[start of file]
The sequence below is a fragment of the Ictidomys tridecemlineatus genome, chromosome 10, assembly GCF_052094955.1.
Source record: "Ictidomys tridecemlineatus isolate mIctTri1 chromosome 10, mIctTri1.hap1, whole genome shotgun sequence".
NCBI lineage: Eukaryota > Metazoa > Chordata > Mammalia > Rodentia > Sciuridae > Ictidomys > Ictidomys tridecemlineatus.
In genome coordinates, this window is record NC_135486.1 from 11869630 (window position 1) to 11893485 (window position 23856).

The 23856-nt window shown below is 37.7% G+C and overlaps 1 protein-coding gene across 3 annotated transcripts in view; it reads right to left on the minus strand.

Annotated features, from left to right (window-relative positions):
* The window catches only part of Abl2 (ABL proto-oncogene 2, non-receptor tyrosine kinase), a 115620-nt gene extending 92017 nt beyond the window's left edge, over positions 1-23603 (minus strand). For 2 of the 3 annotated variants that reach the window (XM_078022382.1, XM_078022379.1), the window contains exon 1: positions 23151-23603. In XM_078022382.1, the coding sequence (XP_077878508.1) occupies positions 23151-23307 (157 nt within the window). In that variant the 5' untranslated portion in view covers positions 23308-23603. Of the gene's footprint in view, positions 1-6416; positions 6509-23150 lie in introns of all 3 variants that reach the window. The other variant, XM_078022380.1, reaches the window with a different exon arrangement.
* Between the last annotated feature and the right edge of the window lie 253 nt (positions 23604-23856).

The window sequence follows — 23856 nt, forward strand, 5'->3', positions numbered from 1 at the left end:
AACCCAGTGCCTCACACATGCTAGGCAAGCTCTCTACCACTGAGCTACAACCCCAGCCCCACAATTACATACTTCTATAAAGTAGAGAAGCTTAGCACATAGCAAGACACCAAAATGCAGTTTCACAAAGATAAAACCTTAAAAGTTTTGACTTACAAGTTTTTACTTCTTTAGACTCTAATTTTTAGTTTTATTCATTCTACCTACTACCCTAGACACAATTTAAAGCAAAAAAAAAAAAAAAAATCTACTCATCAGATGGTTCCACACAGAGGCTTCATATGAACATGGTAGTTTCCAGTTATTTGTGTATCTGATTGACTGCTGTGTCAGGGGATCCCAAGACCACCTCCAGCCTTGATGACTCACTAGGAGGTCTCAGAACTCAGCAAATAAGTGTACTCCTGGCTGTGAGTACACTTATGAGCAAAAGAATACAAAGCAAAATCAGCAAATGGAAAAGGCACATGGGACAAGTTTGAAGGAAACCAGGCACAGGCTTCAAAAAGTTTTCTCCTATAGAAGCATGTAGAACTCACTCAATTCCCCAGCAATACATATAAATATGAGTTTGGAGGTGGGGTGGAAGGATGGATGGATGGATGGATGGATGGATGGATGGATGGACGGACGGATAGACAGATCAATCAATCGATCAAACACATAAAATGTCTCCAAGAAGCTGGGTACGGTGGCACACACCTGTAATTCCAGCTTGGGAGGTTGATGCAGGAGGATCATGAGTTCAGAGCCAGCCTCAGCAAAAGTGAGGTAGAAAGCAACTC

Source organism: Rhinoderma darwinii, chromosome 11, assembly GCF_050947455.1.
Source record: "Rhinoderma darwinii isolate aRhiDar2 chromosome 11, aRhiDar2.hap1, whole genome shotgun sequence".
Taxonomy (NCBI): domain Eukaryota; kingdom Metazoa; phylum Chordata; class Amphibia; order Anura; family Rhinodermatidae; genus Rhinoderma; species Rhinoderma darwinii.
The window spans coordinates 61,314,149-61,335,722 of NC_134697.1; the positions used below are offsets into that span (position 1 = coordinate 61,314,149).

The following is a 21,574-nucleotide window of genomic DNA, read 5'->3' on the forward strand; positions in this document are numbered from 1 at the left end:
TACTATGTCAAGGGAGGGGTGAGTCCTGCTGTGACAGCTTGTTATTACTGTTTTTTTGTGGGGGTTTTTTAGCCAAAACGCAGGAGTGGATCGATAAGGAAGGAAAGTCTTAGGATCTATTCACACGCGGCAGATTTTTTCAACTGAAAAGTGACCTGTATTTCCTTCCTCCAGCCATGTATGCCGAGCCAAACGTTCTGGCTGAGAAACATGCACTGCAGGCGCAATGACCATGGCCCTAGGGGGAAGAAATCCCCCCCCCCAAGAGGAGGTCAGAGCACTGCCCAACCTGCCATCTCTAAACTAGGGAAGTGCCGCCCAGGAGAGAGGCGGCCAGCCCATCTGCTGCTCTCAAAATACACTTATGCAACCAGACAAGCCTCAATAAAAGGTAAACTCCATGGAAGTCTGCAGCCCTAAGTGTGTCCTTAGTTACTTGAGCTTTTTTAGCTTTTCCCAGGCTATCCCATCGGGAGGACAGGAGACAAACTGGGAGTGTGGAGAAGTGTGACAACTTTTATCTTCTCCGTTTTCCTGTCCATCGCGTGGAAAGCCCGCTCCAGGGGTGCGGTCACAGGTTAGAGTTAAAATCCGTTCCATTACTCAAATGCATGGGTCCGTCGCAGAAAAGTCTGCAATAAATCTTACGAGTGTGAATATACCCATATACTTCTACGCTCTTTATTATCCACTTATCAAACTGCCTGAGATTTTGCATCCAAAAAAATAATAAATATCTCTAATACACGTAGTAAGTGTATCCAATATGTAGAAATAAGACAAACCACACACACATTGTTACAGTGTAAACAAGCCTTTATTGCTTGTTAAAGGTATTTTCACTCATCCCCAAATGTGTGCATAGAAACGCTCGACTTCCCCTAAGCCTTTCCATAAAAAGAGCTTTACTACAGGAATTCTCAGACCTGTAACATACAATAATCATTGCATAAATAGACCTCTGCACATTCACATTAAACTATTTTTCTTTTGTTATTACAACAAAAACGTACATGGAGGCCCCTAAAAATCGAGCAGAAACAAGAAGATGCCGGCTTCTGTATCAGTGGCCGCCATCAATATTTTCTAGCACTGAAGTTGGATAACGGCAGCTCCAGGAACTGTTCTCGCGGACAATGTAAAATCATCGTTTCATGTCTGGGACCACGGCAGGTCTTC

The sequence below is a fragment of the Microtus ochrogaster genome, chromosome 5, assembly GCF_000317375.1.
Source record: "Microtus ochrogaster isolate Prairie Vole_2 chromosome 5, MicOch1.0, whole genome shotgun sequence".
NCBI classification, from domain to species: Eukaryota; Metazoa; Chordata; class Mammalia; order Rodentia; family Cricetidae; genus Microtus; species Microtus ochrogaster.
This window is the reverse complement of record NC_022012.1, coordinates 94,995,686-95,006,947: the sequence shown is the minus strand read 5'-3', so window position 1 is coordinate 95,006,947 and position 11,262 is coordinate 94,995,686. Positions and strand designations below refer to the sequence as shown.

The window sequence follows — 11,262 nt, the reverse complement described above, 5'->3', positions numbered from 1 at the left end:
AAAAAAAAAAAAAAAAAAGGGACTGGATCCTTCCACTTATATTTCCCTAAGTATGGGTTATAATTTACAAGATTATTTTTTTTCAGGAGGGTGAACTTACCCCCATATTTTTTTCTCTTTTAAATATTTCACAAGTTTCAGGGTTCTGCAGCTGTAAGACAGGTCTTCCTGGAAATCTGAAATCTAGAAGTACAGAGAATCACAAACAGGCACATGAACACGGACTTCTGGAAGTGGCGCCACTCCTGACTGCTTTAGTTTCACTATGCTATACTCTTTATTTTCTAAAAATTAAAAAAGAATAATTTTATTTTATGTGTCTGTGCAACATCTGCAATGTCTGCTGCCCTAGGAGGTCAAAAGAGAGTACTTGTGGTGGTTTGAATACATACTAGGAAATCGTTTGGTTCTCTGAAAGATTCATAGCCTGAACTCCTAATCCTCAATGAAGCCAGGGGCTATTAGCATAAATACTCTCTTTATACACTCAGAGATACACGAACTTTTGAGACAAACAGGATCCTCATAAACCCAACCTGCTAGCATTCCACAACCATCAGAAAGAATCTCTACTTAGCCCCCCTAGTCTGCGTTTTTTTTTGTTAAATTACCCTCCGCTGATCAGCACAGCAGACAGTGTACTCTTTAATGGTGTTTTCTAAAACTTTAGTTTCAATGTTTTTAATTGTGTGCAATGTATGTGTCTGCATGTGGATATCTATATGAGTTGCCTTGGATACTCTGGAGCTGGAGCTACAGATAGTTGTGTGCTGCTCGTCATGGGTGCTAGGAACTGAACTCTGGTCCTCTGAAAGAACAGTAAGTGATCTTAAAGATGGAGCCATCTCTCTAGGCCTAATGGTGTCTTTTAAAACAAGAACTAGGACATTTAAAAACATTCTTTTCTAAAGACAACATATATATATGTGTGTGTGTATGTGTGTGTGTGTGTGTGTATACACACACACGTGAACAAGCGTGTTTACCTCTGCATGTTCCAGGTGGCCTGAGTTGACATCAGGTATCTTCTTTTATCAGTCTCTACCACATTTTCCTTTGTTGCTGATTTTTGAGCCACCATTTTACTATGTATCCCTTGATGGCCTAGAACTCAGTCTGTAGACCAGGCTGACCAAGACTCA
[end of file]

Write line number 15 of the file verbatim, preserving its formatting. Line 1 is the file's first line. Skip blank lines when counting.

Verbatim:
The following is a 21,574-nucleotide window of genomic DNA, read 5'->3' on the forward strand; positions in this document are numbered from 1 at the left end: